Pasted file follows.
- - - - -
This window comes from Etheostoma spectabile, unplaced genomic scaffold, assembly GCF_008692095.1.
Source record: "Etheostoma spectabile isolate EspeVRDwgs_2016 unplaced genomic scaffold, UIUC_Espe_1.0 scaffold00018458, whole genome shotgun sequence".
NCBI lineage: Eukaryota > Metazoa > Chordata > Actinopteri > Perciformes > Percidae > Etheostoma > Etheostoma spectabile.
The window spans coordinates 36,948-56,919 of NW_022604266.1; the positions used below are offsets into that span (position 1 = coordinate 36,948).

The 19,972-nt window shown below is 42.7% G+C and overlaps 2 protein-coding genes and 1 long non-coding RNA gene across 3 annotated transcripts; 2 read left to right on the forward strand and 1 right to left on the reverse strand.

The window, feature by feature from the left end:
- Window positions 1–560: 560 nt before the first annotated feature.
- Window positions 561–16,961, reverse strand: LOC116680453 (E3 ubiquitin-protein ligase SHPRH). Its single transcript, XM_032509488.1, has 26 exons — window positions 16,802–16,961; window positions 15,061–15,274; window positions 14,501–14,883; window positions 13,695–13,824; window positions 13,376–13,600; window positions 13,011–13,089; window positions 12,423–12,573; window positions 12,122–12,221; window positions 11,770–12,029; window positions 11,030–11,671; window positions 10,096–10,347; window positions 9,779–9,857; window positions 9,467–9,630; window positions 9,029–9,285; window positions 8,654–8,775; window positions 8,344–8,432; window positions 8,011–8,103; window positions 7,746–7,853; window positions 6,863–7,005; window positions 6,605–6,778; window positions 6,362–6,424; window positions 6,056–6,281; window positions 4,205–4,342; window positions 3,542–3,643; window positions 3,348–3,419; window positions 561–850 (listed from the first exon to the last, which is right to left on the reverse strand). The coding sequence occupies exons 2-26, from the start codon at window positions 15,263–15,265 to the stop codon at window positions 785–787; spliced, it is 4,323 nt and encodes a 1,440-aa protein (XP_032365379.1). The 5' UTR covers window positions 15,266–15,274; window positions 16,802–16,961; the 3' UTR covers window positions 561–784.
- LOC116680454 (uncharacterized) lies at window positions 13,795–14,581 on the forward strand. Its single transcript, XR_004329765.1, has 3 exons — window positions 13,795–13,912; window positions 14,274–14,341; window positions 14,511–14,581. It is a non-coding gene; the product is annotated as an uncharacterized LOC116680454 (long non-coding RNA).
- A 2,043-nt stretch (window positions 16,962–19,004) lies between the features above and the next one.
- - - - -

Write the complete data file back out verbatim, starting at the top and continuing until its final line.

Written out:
This window comes from Etheostoma spectabile, unplaced genomic scaffold, assembly GCF_008692095.1.
Source record: "Etheostoma spectabile isolate EspeVRDwgs_2016 unplaced genomic scaffold, UIUC_Espe_1.0 scaffold00018458, whole genome shotgun sequence".
NCBI lineage: Eukaryota > Metazoa > Chordata > Actinopteri > Perciformes > Percidae > Etheostoma > Etheostoma spectabile.
The window spans coordinates 36,948-56,919 of NW_022604266.1; the positions used below are offsets into that span (position 1 = coordinate 36,948).

The 19,972-nt window shown below is 42.7% G+C and overlaps 2 protein-coding genes and 1 long non-coding RNA gene across 3 annotated transcripts; 2 read left to right on the forward strand and 1 right to left on the reverse strand.

The window, feature by feature from the left end:
- Window positions 1–560: 560 nt before the first annotated feature.
- Window positions 561–16,961, reverse strand: LOC116680453 (E3 ubiquitin-protein ligase SHPRH). Its single transcript, XM_032509488.1, has 26 exons — window positions 16,802–16,961; window positions 15,061–15,274; window positions 14,501–14,883; window positions 13,695–13,824; window positions 13,376–13,600; window positions 13,011–13,089; window positions 12,423–12,573; window positions 12,122–12,221; window positions 11,770–12,029; window positions 11,030–11,671; window positions 10,096–10,347; window positions 9,779–9,857; window positions 9,467–9,630; window positions 9,029–9,285; window positions 8,654–8,775; window positions 8,344–8,432; window positions 8,011–8,103; window positions 7,746–7,853; window positions 6,863–7,005; window positions 6,605–6,778; window positions 6,362–6,424; window positions 6,056–6,281; window positions 4,205–4,342; window positions 3,542–3,643; window positions 3,348–3,419; window positions 561–850 (listed from the first exon to the last, which is right to left on the reverse strand). The coding sequence occupies exons 2-26, from the start codon at window positions 15,263–15,265 to the stop codon at window positions 785–787; spliced, it is 4,323 nt and encodes a 1,440-aa protein (XP_032365379.1). The 5' UTR covers window positions 15,266–15,274; window positions 16,802–16,961; the 3' UTR covers window positions 561–784.
- LOC116680454 (uncharacterized) lies at window positions 13,795–14,581 on the forward strand. Its single transcript, XR_004329765.1, has 3 exons — window positions 13,795–13,912; window positions 14,274–14,341; window positions 14,511–14,581. It is a non-coding gene; the product is annotated as an uncharacterized LOC116680454 (long non-coding RNA).
- A 2,043-nt stretch (window positions 16,962–19,004) lies between the features above and the next one.